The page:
My personal view is that the prosecution's other charges were strong already and Mehanna was likely guilty of those. However, by convicting Mehanna of material support for terrorism based on his online activities, the prosecution may have established a path through which the government can throw people in prison on terrorism charges for expressing abhorrent opinions, even if the individual in question has no direct ties to a terrorist organization.

For government authorities increasingly worried about the growth of the English-speaking extremist community and the possibility of homegrown terror, the Mehanna conviction may provide what is, in their view, a salutory chilling effect. For civil libertarians concerned about the government being able to prosecute ugly speech as a crime, that chilling effect is anything but salutory, because it could end up curtailing the rights of other critics of the US government, not just those who commit crimes based on their beliefs. It's hard to escape the conclusion that at some level the US government is now in the business of policing which views are appropriate to express. 

Mitt Romney: Super-PACs Are a "Disaster"

| Tue Dec. 20, 2011 12:29 PM EST

Mitt Romney is biting the hand that feeds him. On MSNBC's Morning Joe on Tuesday, Romney railed against so-called super-PACs, the relatively new breed of political action committees that can raise and spend unlimited amounts of money in elections. He called super-PACs a "disaster" and said, "We really ought to let campaigns raise the money they need and just get rid of these super-PACs."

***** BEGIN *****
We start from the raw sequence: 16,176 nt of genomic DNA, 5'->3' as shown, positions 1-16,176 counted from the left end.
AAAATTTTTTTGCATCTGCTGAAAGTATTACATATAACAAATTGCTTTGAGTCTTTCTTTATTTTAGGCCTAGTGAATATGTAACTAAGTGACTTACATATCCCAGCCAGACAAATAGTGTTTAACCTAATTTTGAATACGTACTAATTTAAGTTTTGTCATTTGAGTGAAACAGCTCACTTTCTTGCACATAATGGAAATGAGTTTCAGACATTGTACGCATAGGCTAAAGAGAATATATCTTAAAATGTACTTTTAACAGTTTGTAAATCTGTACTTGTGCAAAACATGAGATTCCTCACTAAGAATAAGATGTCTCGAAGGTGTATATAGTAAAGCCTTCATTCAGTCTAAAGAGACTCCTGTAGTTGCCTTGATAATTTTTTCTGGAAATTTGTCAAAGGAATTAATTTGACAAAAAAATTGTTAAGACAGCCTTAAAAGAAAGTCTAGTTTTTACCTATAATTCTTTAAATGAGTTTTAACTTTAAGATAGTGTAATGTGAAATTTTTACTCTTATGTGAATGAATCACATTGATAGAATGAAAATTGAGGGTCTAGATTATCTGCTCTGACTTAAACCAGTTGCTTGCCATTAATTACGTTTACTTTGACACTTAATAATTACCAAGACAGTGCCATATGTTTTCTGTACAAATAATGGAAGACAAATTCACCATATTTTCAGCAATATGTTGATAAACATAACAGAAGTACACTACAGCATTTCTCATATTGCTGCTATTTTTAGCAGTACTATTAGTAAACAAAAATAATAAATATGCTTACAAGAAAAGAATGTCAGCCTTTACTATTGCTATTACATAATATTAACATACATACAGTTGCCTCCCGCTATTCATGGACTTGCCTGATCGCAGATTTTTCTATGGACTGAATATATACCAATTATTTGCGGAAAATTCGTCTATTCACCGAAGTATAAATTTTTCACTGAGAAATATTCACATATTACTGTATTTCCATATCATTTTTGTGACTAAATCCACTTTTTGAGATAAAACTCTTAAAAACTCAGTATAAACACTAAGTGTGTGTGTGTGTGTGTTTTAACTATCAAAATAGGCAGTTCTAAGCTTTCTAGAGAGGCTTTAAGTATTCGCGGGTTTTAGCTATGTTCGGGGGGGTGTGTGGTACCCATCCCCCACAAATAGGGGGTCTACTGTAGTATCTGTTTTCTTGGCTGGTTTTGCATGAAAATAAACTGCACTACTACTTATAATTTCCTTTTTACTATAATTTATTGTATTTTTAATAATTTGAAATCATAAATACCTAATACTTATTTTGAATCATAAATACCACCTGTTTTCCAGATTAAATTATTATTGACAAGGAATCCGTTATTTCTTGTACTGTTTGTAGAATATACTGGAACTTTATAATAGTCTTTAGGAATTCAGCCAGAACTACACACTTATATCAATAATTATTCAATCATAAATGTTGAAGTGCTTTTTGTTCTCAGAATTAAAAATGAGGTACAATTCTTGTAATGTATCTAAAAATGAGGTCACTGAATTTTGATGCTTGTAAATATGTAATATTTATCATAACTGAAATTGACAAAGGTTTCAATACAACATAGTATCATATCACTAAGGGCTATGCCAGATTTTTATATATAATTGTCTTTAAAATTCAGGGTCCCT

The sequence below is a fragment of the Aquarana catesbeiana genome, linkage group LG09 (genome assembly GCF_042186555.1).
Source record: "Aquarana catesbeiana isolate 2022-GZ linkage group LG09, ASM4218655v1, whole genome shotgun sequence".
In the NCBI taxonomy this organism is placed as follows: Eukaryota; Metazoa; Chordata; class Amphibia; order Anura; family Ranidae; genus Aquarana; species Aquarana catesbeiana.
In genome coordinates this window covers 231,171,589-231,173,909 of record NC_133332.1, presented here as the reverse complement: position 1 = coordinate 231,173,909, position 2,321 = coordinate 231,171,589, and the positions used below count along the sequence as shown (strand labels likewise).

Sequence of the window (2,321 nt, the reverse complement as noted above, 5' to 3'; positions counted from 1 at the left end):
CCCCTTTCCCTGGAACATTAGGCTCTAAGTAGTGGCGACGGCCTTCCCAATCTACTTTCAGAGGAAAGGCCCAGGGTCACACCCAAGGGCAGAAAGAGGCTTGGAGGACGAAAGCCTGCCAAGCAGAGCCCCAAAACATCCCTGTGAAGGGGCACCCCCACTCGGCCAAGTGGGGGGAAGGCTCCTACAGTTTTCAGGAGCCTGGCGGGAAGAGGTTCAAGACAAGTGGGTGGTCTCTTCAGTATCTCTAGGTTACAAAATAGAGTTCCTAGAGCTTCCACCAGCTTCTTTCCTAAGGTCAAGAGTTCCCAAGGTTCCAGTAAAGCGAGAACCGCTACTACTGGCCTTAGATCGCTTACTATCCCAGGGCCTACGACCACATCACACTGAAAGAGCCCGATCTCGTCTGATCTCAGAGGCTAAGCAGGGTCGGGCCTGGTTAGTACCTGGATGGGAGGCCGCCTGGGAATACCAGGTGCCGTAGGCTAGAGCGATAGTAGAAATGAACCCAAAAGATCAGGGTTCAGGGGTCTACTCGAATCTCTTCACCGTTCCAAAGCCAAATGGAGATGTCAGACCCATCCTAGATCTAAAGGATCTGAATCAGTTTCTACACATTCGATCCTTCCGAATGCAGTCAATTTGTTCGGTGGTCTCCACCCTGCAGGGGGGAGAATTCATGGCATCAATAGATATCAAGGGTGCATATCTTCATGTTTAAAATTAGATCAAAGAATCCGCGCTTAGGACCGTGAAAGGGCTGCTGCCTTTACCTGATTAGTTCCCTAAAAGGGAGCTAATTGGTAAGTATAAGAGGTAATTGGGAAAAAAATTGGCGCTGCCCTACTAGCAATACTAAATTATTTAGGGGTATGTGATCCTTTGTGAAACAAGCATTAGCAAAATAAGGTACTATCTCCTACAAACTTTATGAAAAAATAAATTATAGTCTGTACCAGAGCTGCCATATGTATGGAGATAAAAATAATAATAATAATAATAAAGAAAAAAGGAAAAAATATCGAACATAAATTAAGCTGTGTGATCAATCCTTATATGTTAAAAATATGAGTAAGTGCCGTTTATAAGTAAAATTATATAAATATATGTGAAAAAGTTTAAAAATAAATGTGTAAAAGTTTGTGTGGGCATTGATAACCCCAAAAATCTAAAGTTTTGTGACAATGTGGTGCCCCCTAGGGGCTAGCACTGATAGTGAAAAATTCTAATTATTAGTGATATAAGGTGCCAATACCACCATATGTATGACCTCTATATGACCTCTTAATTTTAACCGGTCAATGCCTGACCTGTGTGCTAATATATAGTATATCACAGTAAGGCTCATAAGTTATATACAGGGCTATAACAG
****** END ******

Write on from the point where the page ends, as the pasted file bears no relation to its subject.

That's quite a statement from a candidate who's benefited greatly from the rise of super-PACs. Restore Our Future, a super-PAC aligned with the Romney campaign and run by Romney 2008 aides, announced earlier this month plans to spend $3.1 million on TV time in Iowa to boost Romney's standing there. The blitz appears to be helping: recent polls show Romney's popularity inching upward. Restore Our Future, meanwhile, has plenty more gas in the tank; having raised $12.2 million as of June 30, according to the Center for Responsive Politics.

Romney's hardly the one to benefit from super-PACs backing a specific candidate. Texas Gov. Rick Perry, Rep. Michele Bachmann (R-Minn.), Newt Gingrich, and even former US Sen. Rick Santorum have super-PACs fundraising and spending on their behalf.

Fred Wertheimer, a veteran campaign finance reform advocate at Democracy 21, says super-PACs "are a dangerous fraud on the American people…designed to launder into a candidate's campaign the very kind of unlimited contributions that the campaign finance laws have long prohibited candidates from receiving because they are corrupting."

Here's the video of Romney denouncing super-PACs:

Michele Bachmann: The Candidate From Foursquare

| Tue Dec. 20, 2011 7:00 AM EST

Martin Luther's acolytes had the printing press. The Velvet Revolution had rock-and-roll radio stations. The Arab Spring had Facebook. Michele Bachmann's long-shot quest for a second American Revolution has Foursquare. Well, it's something anyway.